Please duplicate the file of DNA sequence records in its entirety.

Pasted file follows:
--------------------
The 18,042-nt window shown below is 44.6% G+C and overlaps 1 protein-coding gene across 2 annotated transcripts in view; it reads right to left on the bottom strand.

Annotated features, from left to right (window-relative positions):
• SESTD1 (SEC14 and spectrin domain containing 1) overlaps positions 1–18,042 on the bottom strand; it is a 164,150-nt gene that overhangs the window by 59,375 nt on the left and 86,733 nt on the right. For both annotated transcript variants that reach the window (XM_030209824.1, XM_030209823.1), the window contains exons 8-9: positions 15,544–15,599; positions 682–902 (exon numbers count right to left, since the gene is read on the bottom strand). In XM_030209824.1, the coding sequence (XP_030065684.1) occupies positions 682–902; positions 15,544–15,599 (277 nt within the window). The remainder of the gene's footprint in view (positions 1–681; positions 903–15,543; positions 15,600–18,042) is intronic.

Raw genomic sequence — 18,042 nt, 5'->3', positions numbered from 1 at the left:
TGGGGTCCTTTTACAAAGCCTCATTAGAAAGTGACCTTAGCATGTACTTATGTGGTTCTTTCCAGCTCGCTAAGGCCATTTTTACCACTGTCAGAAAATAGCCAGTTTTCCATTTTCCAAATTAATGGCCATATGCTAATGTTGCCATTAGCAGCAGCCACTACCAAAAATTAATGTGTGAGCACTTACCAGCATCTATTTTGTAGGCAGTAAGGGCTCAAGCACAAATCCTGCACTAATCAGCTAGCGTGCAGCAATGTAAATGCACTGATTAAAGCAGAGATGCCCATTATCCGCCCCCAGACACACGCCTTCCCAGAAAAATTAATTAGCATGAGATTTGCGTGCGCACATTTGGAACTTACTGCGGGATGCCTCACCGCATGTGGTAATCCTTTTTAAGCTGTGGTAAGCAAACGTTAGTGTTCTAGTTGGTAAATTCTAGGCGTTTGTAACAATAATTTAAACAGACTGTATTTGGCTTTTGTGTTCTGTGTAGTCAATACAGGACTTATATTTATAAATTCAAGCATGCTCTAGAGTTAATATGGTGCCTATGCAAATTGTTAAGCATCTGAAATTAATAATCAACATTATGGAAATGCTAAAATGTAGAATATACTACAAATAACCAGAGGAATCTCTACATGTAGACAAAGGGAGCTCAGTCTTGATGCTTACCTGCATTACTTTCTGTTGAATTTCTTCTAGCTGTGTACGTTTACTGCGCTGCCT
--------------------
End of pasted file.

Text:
The 18,042-nt window shown below is 44.6% G+C and overlaps 1 protein-coding gene across 2 annotated transcripts in view; it reads right to left on the bottom strand.

Annotated features, from left to right (window-relative positions):
• SESTD1 (SEC14 and spectrin domain containing 1) overlaps positions 1–18,042 on the bottom strand; it is a 164,150-nt gene that overhangs the window by 59,375 nt on the left and 86,733 nt on the right. For both annotated transcript variants that reach the window (XM_030209824.1, XM_030209823.1), the window contains exons 8-9: positions 15,544–15,599; positions 682–902 (exon numbers count right to left, since the gene is read on the bottom strand). In XM_030209824.1, the coding sequence (XP_030065684.1) occupies positions 682–902; positions 15,544–15,599 (277 nt within the window). The remainder of the gene's footprint in view (positions 1–681; positions 903–15,543; positions 15,600–18,042) is intronic.

Raw genomic sequence — 18,042 nt, 5'->3', positions numbered from 1 at the left:
TGGGGTCCTTTTACAAAGCCTCATTAGAAAGTGACCTTAGCATGTACTTATGTGGTTCTTTCCAGCTCGCTAAGGCCATTTTTACCACTGTCAGAAAATAGCCAGTTTTCCATTTTCCAAATTAATGGCCATATGCTAATGTTGCCATTAGCAGCAGCCACTACCAAAAATTAATGTGTGAGCACTTACCAGCATCTATTTTGTAGGCAGTAAGGGCTCAAGCACAAATCCTGCACTAATCAGCTAGCGTGCAGCAATGTAAATGCACTGATTAAAGCAGAGATGCCCATTATCCGCCCCCAGACACACGCCTTCCCAGAAAAATTAATTAGCATGAGATTTGCGTGCGCACATTTGGAACTTACTGCGGGATGCCTCACCGCATGTGGTAATCCTTTTTAAGCTGTGGTAAGCAAACGTTAGTGTTCTAGTTGGTAAATTCTAGGCGTTTGTAACAATAATTTAAACAGACTGTATTTGGCTTTTGTGTTCTGTGTAGTCAATACAGGACTTATATTTATAAATTCAAGCATGCTCTAGAGTTAATATGGTGCCTATGCAAATTGTTAAGCATCTGAAATTAATAATCAACATTATGGAAATGCTAAAATGTAGAATATACTACAAATAACCAGAGGAATCTCTACATGTAGACAAAGGGAGCTCAGTCTTGATGCTTACCTGCATTACTTTCTGTTGAATTTCTTCTAGCTGTGTACGTTTACTGCGCTGCCT